Organisations thrive on teamwork. If the team functions in sync, there is productivity. Poor team functioning does not just lead to poor productivity, but can actually be counter-productive. And as the team leader, you are responsible for how the team functions.
We operate in a non-linear environment today. Teams are widely dispersed. Project tenures, given the need for speed and quick go-to-market objectives, are often short. Teams are created and then dismantled. In this context, it makes eminent sense to understand the various stages of team formation and the implications.
Here’s a question – do you really think virtual teams are a recent phenomenon? If you nod yes, you’re wrong. The concept of virtual teams has been in existence for a long, long time. It just didn’t exist in a formal framework.
Think of a highly successful industry that’s been around since the early 1900s. It creates teams, dismantles them and creates other teams for other projects. Often, members of one team will meet and work together again on another project. The success of these virtual teams has been phenomenal. Running into billions of dollars.
Yes, I am referring to film industries the world over.
Everything in this team is for a defined duration. The project could be for a year, a few months or maybe a few years. The budgets are huge, productivity is high – and outcomes are usually successful. Everything in this industry is hired on a temporary basis. Sets. Clothes. Costumes. Actors. Directors. Lyricists. Technicians. Cameramen. Even the catering unit.
See how this process works, both for the film industry – and for your organisation.
There are 5 stages to team formation. These are:
This is a very important stage, where the leader - you - plays an important part. This is when the team has just been assembled for a project. The team could comprise colleagues that you already know and maybe some new people too. You, as the leader, have chosen these team members and asked them to assemble together for the first time. Some of the team members are meek and quiet. These are usually the people who are new to the team. Some are boisterous. These people are probably the old hands, and their familiarity could help or hinder the progress of the project. All of them are sizing each other up – they are going to be working closely together after all.
At this stage, there is a sense of excitement, depending on how the project has been announced. You introduce the team members to each other. You then take the team through the project. Your role here is to infuse a sense of enthusiasm. Bring in excitement. And energy. You outline the expectations of the team as a whole. The role that the project plays in your organisation’s overall objectives. And the fact that you are available at any time to help with issues and queries, etc.
You also announce the role that each person is going to perform, and how everyone fits in.
This immediately follows the forming stage. Team members go through a mix of emotions. Elation is accompanied by apprehension, excitement, nervousness, jealousy, anger, irritation and even deja vu. Some people might feel that they could perform a task given to another person, better. Some are nervous about how they will perform.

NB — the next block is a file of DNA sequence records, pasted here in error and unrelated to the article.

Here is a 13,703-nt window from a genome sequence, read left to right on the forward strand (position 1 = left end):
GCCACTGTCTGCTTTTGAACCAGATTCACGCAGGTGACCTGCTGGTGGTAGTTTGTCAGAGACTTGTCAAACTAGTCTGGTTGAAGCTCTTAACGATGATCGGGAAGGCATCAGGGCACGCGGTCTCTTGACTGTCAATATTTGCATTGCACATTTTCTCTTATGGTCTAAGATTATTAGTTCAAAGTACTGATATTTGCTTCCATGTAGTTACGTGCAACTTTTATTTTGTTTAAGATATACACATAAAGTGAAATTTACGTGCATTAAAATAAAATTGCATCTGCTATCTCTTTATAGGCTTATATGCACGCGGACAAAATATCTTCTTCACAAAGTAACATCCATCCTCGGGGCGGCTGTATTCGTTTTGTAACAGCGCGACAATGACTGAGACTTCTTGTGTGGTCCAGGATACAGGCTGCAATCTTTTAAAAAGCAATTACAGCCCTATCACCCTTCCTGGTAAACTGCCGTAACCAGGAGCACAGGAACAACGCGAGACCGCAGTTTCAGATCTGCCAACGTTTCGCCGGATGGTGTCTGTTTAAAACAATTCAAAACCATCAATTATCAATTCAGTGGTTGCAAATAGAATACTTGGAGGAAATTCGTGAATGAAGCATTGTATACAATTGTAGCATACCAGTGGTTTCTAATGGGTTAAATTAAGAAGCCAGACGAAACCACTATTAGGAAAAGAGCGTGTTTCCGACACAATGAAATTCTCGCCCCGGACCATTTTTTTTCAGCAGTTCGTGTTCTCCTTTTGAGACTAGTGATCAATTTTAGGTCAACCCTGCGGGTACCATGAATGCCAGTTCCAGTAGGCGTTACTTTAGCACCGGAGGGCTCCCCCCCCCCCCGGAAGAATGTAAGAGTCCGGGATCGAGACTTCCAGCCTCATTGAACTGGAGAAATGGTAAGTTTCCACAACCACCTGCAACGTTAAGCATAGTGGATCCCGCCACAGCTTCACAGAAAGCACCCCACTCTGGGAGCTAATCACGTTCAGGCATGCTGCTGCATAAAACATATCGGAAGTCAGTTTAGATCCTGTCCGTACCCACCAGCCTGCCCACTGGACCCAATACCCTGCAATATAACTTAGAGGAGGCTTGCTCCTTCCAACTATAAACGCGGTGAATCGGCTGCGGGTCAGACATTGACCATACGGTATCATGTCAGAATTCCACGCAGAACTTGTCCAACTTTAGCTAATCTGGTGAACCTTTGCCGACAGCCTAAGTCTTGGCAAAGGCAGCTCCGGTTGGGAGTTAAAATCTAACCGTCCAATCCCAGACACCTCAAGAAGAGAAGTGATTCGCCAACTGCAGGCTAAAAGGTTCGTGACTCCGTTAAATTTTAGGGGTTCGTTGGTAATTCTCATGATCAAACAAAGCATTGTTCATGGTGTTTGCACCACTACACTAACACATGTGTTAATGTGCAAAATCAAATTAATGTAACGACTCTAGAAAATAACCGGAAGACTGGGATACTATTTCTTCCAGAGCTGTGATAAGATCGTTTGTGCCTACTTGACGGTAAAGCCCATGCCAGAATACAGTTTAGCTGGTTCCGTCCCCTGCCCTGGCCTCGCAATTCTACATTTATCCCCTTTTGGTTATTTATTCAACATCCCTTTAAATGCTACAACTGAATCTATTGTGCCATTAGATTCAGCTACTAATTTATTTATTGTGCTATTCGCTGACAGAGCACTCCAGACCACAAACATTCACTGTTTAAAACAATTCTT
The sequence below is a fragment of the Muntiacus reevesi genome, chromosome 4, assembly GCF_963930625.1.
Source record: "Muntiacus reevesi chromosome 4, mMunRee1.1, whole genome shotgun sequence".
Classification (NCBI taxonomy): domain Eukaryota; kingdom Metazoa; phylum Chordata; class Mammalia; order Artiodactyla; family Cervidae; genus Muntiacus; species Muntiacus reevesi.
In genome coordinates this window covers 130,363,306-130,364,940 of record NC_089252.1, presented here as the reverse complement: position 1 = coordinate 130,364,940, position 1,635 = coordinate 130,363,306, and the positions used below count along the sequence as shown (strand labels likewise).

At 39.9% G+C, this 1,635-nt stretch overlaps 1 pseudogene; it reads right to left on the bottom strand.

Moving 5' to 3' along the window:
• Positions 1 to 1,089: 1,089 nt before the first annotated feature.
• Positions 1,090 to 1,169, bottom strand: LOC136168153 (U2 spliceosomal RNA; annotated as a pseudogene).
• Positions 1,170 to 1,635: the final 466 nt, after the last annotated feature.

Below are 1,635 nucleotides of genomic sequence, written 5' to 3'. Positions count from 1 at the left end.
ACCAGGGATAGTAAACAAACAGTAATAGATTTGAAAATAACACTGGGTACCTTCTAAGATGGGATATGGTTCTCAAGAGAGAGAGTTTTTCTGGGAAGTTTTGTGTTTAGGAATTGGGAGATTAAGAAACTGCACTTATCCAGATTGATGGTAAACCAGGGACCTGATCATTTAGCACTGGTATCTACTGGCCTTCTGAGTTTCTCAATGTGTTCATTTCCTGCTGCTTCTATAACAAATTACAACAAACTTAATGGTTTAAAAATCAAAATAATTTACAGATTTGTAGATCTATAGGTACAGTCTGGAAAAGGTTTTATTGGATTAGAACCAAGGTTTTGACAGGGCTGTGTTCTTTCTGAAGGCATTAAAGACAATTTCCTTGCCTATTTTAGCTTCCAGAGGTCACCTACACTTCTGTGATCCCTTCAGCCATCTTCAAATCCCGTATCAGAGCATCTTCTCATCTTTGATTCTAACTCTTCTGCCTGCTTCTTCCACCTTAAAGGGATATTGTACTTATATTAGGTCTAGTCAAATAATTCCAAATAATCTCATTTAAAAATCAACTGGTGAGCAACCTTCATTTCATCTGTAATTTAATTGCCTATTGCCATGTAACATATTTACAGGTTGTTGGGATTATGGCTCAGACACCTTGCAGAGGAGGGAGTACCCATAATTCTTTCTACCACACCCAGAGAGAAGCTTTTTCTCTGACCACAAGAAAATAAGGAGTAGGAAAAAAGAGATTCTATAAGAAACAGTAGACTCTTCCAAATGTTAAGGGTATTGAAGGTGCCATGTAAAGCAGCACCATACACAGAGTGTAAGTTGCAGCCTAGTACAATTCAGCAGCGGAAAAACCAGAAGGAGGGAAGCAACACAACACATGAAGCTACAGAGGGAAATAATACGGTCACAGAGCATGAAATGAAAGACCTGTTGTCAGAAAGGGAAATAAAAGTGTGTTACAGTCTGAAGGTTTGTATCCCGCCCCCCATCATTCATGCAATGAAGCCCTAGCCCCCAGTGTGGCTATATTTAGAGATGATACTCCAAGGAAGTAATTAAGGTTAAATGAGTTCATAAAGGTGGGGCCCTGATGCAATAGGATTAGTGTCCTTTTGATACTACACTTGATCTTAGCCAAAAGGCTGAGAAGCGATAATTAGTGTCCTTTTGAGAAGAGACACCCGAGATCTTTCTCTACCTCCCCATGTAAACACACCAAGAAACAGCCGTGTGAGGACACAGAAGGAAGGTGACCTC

You observe this, knowing that the game of team members questioning the other members’ roles is temporary – and a very natural but important part of the team forming process.
At this stage, you do not play much of a role and do not intervene. Inter-personal and intra-personal forces must take care of themselves. You may be called to sessions where members will indulge in back-biting, openly questioning the role of other members. You may also receive secret requests for support.
After the storming stage, there is acceptance. People are now occupied with their own roles. They get to know each other better and appreciate why other members were assigned their particular tasks.
Anxiety gives way to anticipation again. Now you clarify individual doubts, and review progress.
There are occasional skirmishes, but these are usually task-related and not opinion-related.
Back you are in your role of cheerleader. You enthuse the team and motivate them. You hand out occasional pats on the back where they are due. The team is in full steam. They are too busy to question each other. Now they enjoy the benefits of working with each other.
After all the angst, the trials and the tribulations, the team works. The work has already started – but with misgivings and doubts. Now, the team goes into overdrive. They start collaborating, working, striving and above all – delivering. Performance is at its best. The machinery operates smoothly – each cog in the proverbial wheel feeding and energising the other. Energy levels are high. So is focus. Team meetings are productive and forward-looking. You are the catalyst, problem solver and motivator. You might have your own task to perform too.
Finally, the team completes the task. Success is in the air. Celebrations are in order.
This is the antitheses of the storming stage. Team members are wistful, a little sad. While there is a sense of achievement, there is also a little sadness that the team is now going to be dismantled. This is the time for thank you messages, congratulatory messages and maybe apologies. The team has achieved! Take a selfie to capture the moment!
P.S. While different projects may see different time durations for each stage, the emotions are generally the same.
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